Success! Nearly-Extinct Turtle Is Coming Back With Help From Zoo

The Burmese roofed turtle was thought to be extinct in 2001. (Photo: Turtle Survival Alliance)

By Sarah V Schweig

Once almost extinct, Burmese roofed turtles are finally returning to the wild.

“Conservation success stories in the turtle world are few and far between these days and this one is particularly rewarding to me,” Turtle Survival Alliance president Rick Hudson told The Dodo. “When you consider the time frame — from rediscovery to reintroduction in just 14 years — it’s a remarkable achievement.”

Thought to be extinct as recently as 2001, researchers seeking a different species of turtle happened upon the shell of a Burmese roofed turtle, which gave them hope. Only recently were they lucky enough to discover 10 females laying eggs in the wild. And now, thanks to a breeding colony at the Mandalay Zoo, as well as two nesting sites along the Chindwin River, there are about 600 Burmese roofed turtles across the country, CBS reports.

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The turtles are being released with ceremonies and Buddhist blessings. (Photo: Turtle Survival Alliance)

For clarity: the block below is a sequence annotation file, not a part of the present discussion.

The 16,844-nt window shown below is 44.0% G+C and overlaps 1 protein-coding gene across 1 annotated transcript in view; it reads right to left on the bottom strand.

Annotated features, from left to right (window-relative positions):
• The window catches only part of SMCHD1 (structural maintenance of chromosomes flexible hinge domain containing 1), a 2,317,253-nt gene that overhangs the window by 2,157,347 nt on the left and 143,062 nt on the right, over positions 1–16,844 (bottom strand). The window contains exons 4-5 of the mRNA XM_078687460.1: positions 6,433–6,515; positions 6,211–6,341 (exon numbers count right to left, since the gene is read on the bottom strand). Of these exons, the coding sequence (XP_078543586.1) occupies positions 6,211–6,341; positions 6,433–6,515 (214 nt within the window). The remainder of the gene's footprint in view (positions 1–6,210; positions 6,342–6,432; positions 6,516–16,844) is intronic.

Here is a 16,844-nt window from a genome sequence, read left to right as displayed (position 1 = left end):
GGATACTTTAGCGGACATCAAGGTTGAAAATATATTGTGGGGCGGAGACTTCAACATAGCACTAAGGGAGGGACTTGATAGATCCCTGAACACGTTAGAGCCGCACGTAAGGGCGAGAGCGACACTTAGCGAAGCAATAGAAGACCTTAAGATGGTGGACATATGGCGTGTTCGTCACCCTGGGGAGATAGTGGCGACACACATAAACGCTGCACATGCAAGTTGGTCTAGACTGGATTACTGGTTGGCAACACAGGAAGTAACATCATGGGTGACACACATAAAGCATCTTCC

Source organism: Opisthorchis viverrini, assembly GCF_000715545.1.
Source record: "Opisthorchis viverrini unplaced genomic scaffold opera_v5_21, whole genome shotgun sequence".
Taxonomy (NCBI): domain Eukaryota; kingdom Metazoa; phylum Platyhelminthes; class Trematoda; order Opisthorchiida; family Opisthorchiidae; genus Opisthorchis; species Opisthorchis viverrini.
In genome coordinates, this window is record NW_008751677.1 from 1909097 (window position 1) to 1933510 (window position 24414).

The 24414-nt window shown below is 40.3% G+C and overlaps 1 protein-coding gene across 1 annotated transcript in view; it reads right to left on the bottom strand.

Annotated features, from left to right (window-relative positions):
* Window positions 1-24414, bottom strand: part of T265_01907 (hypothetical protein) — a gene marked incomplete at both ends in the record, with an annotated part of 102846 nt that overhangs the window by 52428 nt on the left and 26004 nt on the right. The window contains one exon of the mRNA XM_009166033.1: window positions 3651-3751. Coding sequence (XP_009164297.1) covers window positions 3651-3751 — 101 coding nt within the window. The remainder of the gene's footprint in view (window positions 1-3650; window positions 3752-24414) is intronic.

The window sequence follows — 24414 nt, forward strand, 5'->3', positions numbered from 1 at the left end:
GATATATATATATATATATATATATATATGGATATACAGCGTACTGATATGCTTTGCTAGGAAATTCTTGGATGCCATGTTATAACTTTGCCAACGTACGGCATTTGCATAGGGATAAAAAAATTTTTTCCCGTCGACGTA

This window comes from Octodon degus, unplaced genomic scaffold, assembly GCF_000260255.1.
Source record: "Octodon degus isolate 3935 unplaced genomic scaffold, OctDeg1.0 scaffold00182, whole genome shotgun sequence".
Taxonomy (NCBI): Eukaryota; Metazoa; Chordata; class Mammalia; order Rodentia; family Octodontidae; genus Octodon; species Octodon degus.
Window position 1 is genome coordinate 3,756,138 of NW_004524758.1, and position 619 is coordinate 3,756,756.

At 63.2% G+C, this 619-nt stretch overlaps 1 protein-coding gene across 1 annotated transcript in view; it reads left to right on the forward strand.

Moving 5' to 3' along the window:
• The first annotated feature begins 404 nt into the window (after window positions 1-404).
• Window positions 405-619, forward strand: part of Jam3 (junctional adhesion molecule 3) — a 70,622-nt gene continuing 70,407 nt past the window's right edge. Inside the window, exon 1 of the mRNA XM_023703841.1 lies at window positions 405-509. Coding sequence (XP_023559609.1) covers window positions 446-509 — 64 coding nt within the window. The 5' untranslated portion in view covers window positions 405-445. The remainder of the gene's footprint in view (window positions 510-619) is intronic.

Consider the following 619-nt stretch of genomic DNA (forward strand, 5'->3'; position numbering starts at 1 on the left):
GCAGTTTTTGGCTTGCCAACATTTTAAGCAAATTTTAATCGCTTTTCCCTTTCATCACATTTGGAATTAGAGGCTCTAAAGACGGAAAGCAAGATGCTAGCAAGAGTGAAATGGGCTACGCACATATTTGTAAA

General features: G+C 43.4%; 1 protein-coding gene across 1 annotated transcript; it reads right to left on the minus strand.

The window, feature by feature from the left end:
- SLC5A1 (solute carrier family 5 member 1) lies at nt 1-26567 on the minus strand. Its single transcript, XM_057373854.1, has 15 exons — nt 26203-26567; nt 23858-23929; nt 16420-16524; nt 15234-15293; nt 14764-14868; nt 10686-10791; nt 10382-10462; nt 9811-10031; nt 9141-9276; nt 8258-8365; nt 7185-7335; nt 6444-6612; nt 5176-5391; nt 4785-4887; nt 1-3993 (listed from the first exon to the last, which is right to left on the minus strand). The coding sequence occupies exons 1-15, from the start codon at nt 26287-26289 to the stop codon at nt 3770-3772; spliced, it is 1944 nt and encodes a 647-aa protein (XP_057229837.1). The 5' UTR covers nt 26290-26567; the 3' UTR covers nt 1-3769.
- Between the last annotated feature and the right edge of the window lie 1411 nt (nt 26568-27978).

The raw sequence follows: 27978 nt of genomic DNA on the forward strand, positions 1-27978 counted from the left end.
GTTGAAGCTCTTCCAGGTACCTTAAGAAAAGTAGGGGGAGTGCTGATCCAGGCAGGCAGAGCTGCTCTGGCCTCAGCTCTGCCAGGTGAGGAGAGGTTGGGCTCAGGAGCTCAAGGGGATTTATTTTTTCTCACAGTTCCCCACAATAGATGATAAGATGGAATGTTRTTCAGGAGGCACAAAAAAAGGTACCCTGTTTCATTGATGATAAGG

Sixty of these rare turtles have been released into rivers in Myanmar this year, complete with celebratory ceremonies and Buddhist blessings to help them thrive, thanks to dedicated experts at the Turtle Survival Alliance and the Wildlife Conservation Society.

“Rather than simply stockpile these incredibly endangered turtles in captivity, our objective has always been to restore the Burmese roofed turtle as a functional member of riverine communities in Myanmar,” Steve Platt, of the Wildlife Conservation Society, who helped release the turtles into the wild, said in a Turtle Survival Alliance post.

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(Photo: Turtle Survival Alliance)

Platt said that the turtle population had been on the decline since World War II, and was due primarily to over-harvesting of eggs for use in local cuisine by villagers along the rivers.

“I think if we had gotten there a few years later, this species would have already been gone,” Hudson said.

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